Our inventory of the molecular universe is continually progressing. Our understanding of the astrochemistry behind it will flourish if we are mindful of funding experimental and theoretical efforts as well as observational.

Editorial | | Nature Astronomy

The idea that comets once seeded the early Earth with the water and organics needed for life to originate has been widely discussed. This raises the question of whether the composition of comets — a reliable indicator of the composition of the solar nebula — is unique to the Solar System or commonly accompanies planet formation. Here Karin Öberg et al. report the detection of cyanides — CH3CN, HC3N and HCN — in the protoplanetary disk around the young star MWC 480, an analogue to the solar nebula. The abundance ratios of these nitrogen-bearing organics in the gas-phase are similar to those in comets, implying that complex organics accompany simpler volatiles in protoplanetary disks, and that the prebiotic chemistry present in the young Solar System is not unique.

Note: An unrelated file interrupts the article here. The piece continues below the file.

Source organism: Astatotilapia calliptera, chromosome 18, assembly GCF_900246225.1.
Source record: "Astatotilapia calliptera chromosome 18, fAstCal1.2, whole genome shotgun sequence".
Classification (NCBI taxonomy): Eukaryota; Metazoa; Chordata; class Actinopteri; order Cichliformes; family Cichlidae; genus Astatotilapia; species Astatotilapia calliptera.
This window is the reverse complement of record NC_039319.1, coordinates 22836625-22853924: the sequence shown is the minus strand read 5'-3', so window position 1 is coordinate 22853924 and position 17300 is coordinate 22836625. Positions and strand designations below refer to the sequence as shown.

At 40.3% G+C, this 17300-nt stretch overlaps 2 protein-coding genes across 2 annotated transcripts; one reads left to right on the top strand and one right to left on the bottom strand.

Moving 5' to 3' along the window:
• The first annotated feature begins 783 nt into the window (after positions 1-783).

Letter | | Nature

The idea that comets once seeded the early Earth with the water and organics needed for life to originate has been widely discussed. This raises the question of whether the composition of comets — a reliable indicator of the composition of the solar nebula — is unique to the Solar System or commonly accompanies planet formation. Here Karin Öberg et al. report the detection of cyanides — CH3CN, HC3N and HCN — in the protoplanetary disk around the young star MWC 480, an analogue to the solar nebula. The abundance ratios of these nitrogen-bearing organics in the gas-phase are similar to those in comets, implying that complex organics accompany simpler volatiles in protoplanetary disks, and that the prebiotic chemistry present in the young Solar System is not unique.

News & Views | | Nature